All Grain Brewing / Re: Acidifying the mash
« on: April 08, 2011, 11:20:00 PM »
I'm really just looking for alternatives to carting home 15 gallons of RO water when I want to brew a pilsner.  It's mostly the bicarbonates I want to eliminate, since the other mineral levels are fine for a German pils.  I have 10% phosphoric acid that I bought from NB a few years ago... never used it much thanks to some "advice" that's been going around  :)

All Grain Brewing / Re: Acidifying the mash
« on: April 07, 2011, 10:04:04 PM »
So, using phosphoric acid results in an insignificant amount of phosphate compared to what's already in the mash.  Seems like this would have no flavor impact on the finished beer.   What's the advantage of using slaked lime to remove bicarbonates instead?  Seems like a lot of work (precipitating the chalk overnight, racking off of it) for a process that also removes Calcium.

Commercial Beer Reviews / Re: Orval - disappointed
« on: April 07, 2011, 07:40:31 AM »
Just because it's funky doesn't mean it's Belgian.  I've had bottles of Orval that have been terribly off.  It shouldn't smell like a urinal cake.   >:(

Absolutely.  Any beer can be off sometimes, especially when it comes from overseas and wasn't stored properly.

I'd keep trying to see if the one you got was representative. 

Equipment and Software / Re: Cold Crashing & Air Locks
« on: April 06, 2011, 05:27:24 PM »
I don't use caps because I don't have a cap that fits and don't see a need to find one.  If you use a one-piece airlock and only fill it a bit, you won't have any problem.  Only air bubbles will enter... not ideal, but air will enter when you take the cap off as well.

General Homebrew Discussion / Re: I've never had a Kolsh
« on: April 06, 2011, 05:18:33 PM »
Brew it..... you'll like it. In fact, it'll cure you from ever wanting to try lagering.

If you don't lager your Kölsch, how will you get it clear?  ;)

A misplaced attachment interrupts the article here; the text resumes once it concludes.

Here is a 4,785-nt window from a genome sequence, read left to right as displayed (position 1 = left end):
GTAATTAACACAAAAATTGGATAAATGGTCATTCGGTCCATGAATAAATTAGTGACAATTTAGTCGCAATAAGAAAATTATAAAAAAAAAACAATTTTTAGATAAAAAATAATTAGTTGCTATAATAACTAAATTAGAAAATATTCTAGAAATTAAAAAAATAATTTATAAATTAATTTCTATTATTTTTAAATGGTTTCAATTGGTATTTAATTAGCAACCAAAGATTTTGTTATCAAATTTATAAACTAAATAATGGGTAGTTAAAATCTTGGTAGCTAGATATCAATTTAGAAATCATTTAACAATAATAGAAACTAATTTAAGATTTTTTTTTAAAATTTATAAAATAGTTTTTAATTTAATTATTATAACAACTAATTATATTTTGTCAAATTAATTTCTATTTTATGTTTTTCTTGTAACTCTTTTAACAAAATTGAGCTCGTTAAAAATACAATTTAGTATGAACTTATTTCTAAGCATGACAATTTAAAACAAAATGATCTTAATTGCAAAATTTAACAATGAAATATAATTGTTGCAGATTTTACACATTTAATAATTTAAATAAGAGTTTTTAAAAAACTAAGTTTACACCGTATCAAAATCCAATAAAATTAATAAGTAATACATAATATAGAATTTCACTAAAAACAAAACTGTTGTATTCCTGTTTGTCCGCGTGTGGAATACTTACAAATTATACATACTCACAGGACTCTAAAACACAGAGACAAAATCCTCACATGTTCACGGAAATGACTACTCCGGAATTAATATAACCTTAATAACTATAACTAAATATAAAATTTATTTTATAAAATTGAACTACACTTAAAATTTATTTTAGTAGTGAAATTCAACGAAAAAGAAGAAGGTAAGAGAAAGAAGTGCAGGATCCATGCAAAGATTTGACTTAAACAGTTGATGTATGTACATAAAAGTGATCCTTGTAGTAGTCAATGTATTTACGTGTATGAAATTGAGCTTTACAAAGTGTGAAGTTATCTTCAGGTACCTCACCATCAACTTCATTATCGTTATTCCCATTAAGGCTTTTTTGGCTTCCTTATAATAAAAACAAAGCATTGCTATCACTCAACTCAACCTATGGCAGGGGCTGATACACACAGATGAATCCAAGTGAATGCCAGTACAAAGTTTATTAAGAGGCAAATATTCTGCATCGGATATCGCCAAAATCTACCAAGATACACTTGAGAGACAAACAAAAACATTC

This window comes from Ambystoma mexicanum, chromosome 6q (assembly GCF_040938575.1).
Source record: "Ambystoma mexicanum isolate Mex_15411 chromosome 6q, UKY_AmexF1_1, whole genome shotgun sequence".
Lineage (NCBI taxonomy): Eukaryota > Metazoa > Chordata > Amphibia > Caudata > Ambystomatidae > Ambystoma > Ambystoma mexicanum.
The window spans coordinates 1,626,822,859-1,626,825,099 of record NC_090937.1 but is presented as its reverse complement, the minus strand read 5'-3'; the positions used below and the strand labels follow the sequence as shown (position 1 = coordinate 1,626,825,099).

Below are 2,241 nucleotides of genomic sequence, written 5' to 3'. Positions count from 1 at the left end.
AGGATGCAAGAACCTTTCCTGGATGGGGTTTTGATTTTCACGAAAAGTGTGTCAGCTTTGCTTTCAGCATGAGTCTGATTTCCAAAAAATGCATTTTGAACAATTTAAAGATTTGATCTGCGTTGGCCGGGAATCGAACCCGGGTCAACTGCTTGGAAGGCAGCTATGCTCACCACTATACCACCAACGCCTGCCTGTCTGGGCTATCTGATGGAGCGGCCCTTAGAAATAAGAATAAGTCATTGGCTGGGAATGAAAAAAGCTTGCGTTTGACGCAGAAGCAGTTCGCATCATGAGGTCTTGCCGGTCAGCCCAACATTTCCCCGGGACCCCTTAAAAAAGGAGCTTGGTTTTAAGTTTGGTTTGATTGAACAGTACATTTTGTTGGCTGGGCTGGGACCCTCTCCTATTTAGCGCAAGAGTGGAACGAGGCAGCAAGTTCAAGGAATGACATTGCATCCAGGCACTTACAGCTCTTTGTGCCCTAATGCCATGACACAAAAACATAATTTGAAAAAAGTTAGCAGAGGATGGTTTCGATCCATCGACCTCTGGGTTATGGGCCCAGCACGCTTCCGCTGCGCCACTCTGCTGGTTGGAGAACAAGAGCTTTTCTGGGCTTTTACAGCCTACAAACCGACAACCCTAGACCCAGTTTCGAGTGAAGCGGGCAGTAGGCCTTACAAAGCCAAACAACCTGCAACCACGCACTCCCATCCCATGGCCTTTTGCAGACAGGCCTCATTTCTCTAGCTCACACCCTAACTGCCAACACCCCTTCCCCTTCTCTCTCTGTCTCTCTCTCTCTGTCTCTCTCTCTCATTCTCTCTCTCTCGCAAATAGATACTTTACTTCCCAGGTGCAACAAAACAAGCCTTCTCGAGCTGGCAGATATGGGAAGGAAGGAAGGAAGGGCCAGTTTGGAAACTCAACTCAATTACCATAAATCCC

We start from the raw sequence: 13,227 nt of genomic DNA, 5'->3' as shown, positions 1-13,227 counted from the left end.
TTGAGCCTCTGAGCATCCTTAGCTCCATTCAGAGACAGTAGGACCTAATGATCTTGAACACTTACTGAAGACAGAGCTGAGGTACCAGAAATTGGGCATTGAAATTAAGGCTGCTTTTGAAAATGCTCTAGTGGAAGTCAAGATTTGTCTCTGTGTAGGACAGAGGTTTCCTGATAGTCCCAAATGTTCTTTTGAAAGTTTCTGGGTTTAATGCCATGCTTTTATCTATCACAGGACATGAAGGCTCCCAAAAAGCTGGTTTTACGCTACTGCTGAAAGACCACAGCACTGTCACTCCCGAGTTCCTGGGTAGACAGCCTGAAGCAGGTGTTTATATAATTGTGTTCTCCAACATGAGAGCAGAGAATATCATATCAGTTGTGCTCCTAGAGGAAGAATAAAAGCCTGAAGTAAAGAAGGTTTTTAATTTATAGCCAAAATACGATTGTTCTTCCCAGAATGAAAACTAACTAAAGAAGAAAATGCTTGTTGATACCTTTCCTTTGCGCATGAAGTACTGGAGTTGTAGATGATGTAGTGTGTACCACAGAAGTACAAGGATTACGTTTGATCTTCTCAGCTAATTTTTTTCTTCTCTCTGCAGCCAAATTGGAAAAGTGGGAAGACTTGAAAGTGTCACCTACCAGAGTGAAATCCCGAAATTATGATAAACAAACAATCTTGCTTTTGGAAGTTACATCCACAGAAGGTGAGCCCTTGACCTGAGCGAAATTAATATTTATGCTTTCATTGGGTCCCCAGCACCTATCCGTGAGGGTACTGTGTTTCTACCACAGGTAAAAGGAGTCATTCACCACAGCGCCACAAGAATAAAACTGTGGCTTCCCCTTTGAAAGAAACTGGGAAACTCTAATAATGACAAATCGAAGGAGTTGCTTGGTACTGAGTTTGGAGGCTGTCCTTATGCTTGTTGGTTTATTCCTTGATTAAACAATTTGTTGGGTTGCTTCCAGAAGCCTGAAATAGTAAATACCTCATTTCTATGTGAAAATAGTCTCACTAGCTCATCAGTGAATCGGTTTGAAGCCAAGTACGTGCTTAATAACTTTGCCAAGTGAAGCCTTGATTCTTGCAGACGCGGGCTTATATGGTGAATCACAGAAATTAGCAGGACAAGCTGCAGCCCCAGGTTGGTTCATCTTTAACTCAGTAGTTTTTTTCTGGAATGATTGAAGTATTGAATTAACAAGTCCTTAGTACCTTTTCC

Commercial Beer Reviews / Re: Orval - disappointed
« on: April 06, 2011, 05:10:47 PM »
After hearing many of my brewing and beer loving friends sing the praises of Orval I tracked a bottle of it down.  I cracked it a few minutes ago and must say, I was not only underwhelmed but I was genuinely disappointed by it.  I found it to be very dry (not a bad thing) and quite crisp (also not a bad thing) but it had a really funky aftertaste.  I would call it acidic, appley and almost solvent-like.  I tried it several times and came up with the same taste time after time.  I cleansed my palette, gave it a rest and tried again a few minutes later.  Same thing.  If not for the aftertaste I feel like I would really enjoy it.

Was it just a funky bottle?  Should I give it another try?  Or is it really meant to taste this way?  From how much other folks were talking it up I feel like I'm a bad beer lover for not liking it. :(

It is meant to taste that way  :)

That being said, the amount of funk, acidity, bitterness, and even malt color vary from year to year and depending on how long it has been aged.  The "barnyard" funk of brettanomyces is the common thread in every bottle, though.  It can be an acquired taste; you may want to try other beers that have brett in them to compare.